1. Pelvic girdle pain is pain in front and/or the back of your pelvis that can also affect other areas such as the hips or thighs. It can affect the symphysis pubis joint (also known previously as symphysis pubis dysfunction) at the front and the sacroiliac joints at the back. This is caused by the 3 joints in the pelvis moving unevenly.

2. This is common, affecting 20% of pregnant women. You could suffer from pain when you are walking, climbing stairs and turning over in bed.

3. Postural changes and avoidance of activities that may make your symptoms worse (e.g. going up and down the stairs too often, lifting anything heavy, standing on one leg) are simple measures that may help your symptoms. A referral to a physiotherapist might be useful. Warm baths, heat or ice packs and acupuncture could also help. If these measures do not help, paracetamol and aids like crutches or wheelchairs may be useful.

D) Zika in pregnancy

There are many questions about Zika in pregnancy. From the evidence so far, doctors agree that Zika infection during pregnancy (especially during the first trimester as compared to the third trimester) can be associated with the following problems to the baby:

1. Brain abnormalities including: a) Microcephaly - small brain b) Excessive water in the brain c) Calcium deposits in the brain 2. Eye abnormalities 3. Possibly other structural abnormalities 4. Growth restriction of the foetus 5. Miscarriages and stillbirth

It is less clear though about the actual rates of fetal infection when the mother is infected in the first, second or third trimesters. Similarly, the rates of abnormalities when there is fetal infection in the first, second or third trimesters or not known.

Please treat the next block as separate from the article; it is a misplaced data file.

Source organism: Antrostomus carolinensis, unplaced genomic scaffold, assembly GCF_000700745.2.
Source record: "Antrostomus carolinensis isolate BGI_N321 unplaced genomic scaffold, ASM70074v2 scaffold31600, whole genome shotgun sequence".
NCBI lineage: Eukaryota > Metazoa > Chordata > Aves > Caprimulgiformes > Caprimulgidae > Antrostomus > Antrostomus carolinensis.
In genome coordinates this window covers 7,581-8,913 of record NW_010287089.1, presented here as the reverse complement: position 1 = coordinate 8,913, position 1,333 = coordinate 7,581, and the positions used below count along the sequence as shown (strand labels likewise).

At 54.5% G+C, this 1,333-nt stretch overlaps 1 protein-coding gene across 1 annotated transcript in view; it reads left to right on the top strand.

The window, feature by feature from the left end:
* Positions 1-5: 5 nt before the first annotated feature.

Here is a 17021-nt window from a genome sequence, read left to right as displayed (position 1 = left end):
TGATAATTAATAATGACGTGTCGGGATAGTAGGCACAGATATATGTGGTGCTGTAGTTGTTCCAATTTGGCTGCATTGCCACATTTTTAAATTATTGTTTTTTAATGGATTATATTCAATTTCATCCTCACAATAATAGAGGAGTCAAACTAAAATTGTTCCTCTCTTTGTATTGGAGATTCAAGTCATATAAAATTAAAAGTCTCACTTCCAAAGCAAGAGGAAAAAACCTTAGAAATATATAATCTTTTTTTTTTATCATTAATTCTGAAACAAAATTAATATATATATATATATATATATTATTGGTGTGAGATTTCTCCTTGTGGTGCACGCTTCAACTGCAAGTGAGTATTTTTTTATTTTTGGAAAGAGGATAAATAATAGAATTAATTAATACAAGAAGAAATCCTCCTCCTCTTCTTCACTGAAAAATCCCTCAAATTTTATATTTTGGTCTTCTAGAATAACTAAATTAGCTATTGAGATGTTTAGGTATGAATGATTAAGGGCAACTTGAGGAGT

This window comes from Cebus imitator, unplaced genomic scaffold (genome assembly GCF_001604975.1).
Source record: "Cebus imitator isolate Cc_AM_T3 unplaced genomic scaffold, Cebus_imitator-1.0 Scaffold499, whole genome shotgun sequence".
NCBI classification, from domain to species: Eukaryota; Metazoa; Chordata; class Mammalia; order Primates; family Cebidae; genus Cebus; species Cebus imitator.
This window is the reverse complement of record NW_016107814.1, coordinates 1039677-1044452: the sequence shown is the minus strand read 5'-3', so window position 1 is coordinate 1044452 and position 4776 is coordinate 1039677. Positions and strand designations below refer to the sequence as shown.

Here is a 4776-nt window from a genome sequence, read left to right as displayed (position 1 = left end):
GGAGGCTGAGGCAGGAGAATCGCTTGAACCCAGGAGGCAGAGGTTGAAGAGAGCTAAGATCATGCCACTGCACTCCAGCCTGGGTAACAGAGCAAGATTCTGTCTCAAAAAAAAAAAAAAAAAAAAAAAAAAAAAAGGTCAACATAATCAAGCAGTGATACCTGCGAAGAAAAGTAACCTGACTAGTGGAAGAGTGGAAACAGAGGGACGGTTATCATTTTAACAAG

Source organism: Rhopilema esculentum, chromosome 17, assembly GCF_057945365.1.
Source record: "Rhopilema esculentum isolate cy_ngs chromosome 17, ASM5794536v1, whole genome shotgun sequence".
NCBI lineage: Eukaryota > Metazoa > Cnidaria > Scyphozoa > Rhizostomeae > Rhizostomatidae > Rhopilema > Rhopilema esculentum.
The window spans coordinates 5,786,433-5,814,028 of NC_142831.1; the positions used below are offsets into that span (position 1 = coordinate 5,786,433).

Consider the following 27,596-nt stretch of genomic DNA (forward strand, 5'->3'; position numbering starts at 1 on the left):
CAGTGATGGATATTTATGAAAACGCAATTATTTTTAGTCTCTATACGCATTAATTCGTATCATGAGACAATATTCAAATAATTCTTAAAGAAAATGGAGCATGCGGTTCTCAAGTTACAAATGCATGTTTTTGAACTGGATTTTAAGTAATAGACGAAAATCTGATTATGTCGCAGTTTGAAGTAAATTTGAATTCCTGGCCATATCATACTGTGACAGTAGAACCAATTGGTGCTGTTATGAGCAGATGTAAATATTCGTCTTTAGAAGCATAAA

If symptomatic (i.e. fever, rash, muscle / joint pains, red eye) during periods of known active Zika transmission, one should be tested for Zika with urine and / or blood tests for Zika PCR. It is widely known that Zika infection is asymptomatic in up to 80%. However there is now no good strategy for screening for Zika infection in the asymptomatic pregnant women. This is because urine and / or blood tests for Zika PCR may only be positive within 2 weeks of infection with Zika. Hence the only strategy for testing the asymptomatic women for recent Zika infection during pregnancy is to screen the mother for blood or urine Zika PCR every 2 weeks from 6 weeks pregnancy till delivery. This is highly impractical and a very expensive exercise, and may still not be able to detect all cases of maternal Zika infection in the asymptomatic pregnant women. Also the rates of fetal damage when there is maternal Zika infection is thought to be between 1-13%. Therefore the majority of maternal Zika infections probably do not result in fetal damage.